Tuesday, September 30, 2003

(Our home computer is acting kind of funky... and not the Isaac Hayes "Shut your mouth/Just talkin' 'bout Shaft" kind of funky... so I wrote this one out long hand for Saturday. SM)

Saturday 9/27/03

Easy 10 this morning.

It wasn't easy last night. My stomach was turning because I was so anxious about the run. Were my legs going to hurt? Would I be able to make it without my feet flaring up? That nervousness carried over to this morning.

Got up, got out of bed, ran my hair across my head. Went to the kitchen and I made myself an egg, opened the newspaper and I went into a dream...

(Ahhhhhh, ahhh ahhh ahh, ah ah ahhhh ahhhhhh ah ah ahhhhh.... BUM BUMBUM BUM BUMP!)

Okay, enough Beatles. It was freezing this morning, like, Ohio embarrassing THO cold. It took awhile to warm up, about 2 miles or so. But the run was good-- no, great, especially the last three miles. After struggling to find my stride, low and behold it decided to make an appearance! And best of all, we did a negative split on the return five miles. I was (and still am) stoked.

Before we ran, Robert gave us a quote from a motivational speaker he'd seen last week. The speaker said, "If you're in hell, run through it."

It was, like, the perfect thing to hear as I've been fighting my self-doubts for a couple of weeks. That comment, and the things Denman wrote in his email, has really helped me get through this rough period. I'm reinvigorated. I'm actually looking forward to next week's 14-mile run.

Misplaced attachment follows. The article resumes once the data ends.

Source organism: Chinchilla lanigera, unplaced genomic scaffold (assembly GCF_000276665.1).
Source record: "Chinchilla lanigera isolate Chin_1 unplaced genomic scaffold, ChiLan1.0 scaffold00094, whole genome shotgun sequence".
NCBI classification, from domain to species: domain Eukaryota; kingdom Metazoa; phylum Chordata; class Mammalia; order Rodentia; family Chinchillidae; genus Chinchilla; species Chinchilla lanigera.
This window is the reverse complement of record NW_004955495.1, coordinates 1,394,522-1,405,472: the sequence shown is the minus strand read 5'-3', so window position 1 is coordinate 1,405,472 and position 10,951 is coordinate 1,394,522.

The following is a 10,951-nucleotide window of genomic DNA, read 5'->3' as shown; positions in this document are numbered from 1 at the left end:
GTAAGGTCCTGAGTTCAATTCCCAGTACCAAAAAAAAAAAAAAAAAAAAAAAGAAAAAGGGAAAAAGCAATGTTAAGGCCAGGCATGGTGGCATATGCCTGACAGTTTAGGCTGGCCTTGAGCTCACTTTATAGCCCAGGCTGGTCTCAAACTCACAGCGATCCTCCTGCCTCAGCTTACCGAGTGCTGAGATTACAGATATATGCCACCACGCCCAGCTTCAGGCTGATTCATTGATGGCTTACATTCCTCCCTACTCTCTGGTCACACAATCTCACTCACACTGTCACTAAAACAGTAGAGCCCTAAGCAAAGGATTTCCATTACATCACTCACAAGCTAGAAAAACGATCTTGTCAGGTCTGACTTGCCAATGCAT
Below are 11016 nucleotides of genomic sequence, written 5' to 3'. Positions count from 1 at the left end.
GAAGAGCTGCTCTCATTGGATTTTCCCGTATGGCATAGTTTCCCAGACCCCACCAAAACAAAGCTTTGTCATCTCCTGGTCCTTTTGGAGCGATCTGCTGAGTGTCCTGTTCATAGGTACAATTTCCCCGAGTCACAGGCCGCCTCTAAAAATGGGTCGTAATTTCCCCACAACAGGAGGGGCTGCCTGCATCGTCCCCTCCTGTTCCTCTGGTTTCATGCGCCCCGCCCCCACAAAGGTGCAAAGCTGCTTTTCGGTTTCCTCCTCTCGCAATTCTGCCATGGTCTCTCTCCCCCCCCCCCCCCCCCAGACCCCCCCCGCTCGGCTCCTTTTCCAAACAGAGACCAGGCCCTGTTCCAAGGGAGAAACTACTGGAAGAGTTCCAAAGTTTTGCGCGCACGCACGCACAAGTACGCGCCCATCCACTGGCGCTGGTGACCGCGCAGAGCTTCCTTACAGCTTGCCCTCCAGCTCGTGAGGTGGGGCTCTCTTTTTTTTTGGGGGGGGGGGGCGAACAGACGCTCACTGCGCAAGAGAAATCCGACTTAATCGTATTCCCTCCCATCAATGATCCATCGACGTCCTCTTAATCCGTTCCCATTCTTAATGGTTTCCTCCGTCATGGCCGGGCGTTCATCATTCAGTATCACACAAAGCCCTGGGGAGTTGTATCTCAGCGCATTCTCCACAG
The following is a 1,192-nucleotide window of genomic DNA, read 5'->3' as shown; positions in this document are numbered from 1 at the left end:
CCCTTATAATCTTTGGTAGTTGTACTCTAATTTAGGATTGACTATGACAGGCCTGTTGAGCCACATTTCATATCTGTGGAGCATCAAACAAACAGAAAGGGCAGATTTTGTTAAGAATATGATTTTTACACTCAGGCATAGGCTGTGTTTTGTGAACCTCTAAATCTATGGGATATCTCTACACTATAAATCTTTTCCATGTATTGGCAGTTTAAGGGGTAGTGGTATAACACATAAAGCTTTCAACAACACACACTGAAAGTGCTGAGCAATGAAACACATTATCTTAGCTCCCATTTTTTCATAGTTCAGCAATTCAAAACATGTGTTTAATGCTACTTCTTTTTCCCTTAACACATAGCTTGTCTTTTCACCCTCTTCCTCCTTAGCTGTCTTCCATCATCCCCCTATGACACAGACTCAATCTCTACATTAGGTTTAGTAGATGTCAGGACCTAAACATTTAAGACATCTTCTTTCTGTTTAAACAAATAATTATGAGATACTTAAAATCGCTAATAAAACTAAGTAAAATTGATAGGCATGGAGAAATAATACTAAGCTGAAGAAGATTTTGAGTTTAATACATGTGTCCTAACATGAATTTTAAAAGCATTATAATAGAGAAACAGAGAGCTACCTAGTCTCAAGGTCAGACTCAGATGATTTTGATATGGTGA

This all brought back memories of that time during my sophomore year at Bowling Green when I hit a wall. I wasn't sure I was going down the right career path. My parents didn't quite get what was going on with me. I think they've lived their lives making decisions they were sure about and my questioning whether I should be a filmmaker made no sense to them (for the record, I was thinking about film journalism).

I went to see my adviser, a great teacher named Dr. Jack Nachbar, who headed the Film Studies program in the BG Pop Culture School (he's since retired). I explained my dilemma, and he kind of chuckled and smiled.

"So, you're experiencing the sophomore slump, huh? Well, everyone does. Tell you what, ride this thing out and come back to me at the end of the semester. If you still feel the same way, we'll figure something out."

And in that instant, because he had understood me and validated my fears and feelings, I knew I still wanted to write and direct movies, and I knew I was going down the right path. It was as if I just needed to hear that someone had been there, and that they'd gotten to the other side safely. It gave me a huge relief then, and I was back on track.

That's how it was this morning. I've been in hell, and this morning I got through it.


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